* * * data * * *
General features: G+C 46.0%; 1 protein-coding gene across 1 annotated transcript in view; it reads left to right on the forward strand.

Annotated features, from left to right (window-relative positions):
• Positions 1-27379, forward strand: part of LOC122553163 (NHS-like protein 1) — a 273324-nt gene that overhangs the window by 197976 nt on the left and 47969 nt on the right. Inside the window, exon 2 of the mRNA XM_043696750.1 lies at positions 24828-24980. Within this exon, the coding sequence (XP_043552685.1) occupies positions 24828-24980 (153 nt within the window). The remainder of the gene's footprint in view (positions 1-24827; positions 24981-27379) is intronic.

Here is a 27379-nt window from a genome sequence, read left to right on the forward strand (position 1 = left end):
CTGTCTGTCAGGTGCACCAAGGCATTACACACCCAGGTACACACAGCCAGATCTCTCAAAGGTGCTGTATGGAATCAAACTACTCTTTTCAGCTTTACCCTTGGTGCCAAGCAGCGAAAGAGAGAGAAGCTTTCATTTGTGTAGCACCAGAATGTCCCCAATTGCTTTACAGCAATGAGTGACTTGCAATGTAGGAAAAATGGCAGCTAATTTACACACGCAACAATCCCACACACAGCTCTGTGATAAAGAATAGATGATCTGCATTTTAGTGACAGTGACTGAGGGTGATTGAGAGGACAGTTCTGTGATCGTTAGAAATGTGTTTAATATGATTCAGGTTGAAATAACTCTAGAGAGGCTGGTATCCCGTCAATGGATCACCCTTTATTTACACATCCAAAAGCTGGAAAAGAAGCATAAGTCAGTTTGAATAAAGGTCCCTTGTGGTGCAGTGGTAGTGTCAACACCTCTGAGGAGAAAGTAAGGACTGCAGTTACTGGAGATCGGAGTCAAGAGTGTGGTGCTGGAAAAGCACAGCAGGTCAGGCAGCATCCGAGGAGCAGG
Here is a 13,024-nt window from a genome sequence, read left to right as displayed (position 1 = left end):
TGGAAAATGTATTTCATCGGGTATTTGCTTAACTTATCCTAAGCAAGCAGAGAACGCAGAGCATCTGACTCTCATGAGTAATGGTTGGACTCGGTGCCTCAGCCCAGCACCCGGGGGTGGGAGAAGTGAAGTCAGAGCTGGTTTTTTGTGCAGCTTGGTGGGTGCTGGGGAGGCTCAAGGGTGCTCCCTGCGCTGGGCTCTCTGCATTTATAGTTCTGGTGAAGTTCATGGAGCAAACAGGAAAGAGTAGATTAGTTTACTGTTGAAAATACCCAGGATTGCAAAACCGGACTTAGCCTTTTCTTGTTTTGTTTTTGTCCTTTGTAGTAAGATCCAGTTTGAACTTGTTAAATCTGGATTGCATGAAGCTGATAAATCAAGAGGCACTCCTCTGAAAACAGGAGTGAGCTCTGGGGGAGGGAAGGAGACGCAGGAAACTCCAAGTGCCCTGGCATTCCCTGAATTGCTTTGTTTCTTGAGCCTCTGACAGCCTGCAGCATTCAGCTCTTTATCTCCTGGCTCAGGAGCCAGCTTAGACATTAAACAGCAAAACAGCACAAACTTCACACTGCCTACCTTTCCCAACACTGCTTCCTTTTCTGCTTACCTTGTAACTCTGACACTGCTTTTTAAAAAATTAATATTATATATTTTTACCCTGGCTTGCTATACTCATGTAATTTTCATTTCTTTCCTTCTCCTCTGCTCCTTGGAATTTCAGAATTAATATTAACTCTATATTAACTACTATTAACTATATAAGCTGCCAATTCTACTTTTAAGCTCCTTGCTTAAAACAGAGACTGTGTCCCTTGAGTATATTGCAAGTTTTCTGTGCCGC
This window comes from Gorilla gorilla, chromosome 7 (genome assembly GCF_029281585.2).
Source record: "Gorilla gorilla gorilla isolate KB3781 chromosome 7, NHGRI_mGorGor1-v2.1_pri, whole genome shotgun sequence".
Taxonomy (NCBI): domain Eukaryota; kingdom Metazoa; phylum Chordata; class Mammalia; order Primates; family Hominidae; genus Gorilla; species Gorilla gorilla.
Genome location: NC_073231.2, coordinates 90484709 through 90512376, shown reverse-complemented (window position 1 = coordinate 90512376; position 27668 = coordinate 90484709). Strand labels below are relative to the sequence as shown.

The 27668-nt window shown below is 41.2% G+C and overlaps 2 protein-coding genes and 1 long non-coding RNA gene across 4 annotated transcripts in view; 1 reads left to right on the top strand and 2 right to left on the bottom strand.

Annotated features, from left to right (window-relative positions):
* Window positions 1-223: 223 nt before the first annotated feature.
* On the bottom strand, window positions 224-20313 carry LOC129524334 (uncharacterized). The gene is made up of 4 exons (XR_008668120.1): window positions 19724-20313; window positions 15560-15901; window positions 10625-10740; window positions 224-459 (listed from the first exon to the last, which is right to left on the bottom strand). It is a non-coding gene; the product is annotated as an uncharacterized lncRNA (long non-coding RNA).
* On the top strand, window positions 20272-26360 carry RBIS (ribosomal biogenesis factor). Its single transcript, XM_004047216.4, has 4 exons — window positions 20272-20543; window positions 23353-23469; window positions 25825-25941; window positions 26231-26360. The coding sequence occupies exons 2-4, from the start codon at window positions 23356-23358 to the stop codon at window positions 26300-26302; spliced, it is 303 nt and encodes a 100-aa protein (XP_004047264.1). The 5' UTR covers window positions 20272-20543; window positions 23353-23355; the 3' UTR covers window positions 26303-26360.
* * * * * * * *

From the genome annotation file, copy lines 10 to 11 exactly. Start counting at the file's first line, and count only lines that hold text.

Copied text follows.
Taxonomy (NCBI): domain Eukaryota; kingdom Metazoa; phylum Chordata; class Mammalia; order Primates; family Hominidae; genus Gorilla; species Gorilla gorilla.
Genome location: NC_073231.2, coordinates 90484709 through 90512376, shown reverse-complemented (window position 1 = coordinate 90512376; position 27668 = coordinate 90484709). Strand labels below are relative to the sequence as shown.